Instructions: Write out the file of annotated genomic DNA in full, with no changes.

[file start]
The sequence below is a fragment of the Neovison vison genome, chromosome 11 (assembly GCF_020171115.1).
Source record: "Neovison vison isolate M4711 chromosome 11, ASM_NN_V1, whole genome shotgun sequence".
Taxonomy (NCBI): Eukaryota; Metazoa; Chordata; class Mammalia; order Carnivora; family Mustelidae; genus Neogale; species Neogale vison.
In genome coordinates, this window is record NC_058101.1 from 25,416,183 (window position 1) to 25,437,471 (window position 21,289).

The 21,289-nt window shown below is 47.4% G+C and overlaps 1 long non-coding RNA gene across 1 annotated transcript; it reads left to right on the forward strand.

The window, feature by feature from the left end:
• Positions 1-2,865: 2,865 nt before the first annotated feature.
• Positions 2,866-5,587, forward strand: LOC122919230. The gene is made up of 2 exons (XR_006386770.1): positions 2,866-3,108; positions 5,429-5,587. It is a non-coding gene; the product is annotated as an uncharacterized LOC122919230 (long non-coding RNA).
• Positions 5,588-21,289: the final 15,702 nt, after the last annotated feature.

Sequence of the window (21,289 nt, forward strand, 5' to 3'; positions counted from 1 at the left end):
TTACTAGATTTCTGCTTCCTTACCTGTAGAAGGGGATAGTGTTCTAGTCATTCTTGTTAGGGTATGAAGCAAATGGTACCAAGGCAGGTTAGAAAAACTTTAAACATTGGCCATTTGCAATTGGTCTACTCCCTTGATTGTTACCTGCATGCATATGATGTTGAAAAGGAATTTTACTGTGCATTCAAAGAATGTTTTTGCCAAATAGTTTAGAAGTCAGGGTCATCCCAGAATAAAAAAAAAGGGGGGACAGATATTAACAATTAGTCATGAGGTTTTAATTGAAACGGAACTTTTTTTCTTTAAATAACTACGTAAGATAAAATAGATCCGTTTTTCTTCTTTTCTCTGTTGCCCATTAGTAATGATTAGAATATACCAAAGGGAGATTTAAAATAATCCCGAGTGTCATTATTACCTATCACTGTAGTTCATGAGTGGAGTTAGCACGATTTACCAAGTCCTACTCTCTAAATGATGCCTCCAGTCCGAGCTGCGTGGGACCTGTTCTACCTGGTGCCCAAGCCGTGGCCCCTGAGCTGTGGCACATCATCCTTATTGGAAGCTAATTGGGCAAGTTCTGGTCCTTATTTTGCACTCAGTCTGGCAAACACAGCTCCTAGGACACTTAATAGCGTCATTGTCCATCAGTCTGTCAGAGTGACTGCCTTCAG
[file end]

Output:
The sequence below is a fragment of the Neovison vison genome, chromosome 11 (assembly GCF_020171115.1).
Source record: "Neovison vison isolate M4711 chromosome 11, ASM_NN_V1, whole genome shotgun sequence".
Taxonomy (NCBI): Eukaryota; Metazoa; Chordata; class Mammalia; order Carnivora; family Mustelidae; genus Neogale; species Neogale vison.
In genome coordinates, this window is record NC_058101.1 from 25,416,183 (window position 1) to 25,437,471 (window position 21,289).

The 21,289-nt window shown below is 47.4% G+C and overlaps 1 long non-coding RNA gene across 1 annotated transcript; it reads left to right on the forward strand.

The window, feature by feature from the left end:
• Positions 1-2,865: 2,865 nt before the first annotated feature.
• Positions 2,866-5,587, forward strand: LOC122919230. The gene is made up of 2 exons (XR_006386770.1): positions 2,866-3,108; positions 5,429-5,587. It is a non-coding gene; the product is annotated as an uncharacterized LOC122919230 (long non-coding RNA).
• Positions 5,588-21,289: the final 15,702 nt, after the last annotated feature.

Sequence of the window (21,289 nt, forward strand, 5' to 3'; positions counted from 1 at the left end):
TTACTAGATTTCTGCTTCCTTACCTGTAGAAGGGGATAGTGTTCTAGTCATTCTTGTTAGGGTATGAAGCAAATGGTACCAAGGCAGGTTAGAAAAACTTTAAACATTGGCCATTTGCAATTGGTCTACTCCCTTGATTGTTACCTGCATGCATATGATGTTGAAAAGGAATTTTACTGTGCATTCAAAGAATGTTTTTGCCAAATAGTTTAGAAGTCAGGGTCATCCCAGAATAAAAAAAAAGGGGGGACAGATATTAACAATTAGTCATGAGGTTTTAATTGAAACGGAACTTTTTTTCTTTAAATAACTACGTAAGATAAAATAGATCCGTTTTTCTTCTTTTCTCTGTTGCCCATTAGTAATGATTAGAATATACCAAAGGGAGATTTAAAATAATCCCGAGTGTCATTATTACCTATCACTGTAGTTCATGAGTGGAGTTAGCACGATTTACCAAGTCCTACTCTCTAAATGATGCCTCCAGTCCGAGCTGCGTGGGACCTGTTCTACCTGGTGCCCAAGCCGTGGCCCCTGAGCTGTGGCACATCATCCTTATTGGAAGCTAATTGGGCAAGTTCTGGTCCTTATTTTGCACTCAGTCTGGCAAACACAGCTCCTAGGACACTTAATAGCGTCATTGTCCATCAGTCTGTCAGAGTGACTGCCTTCAG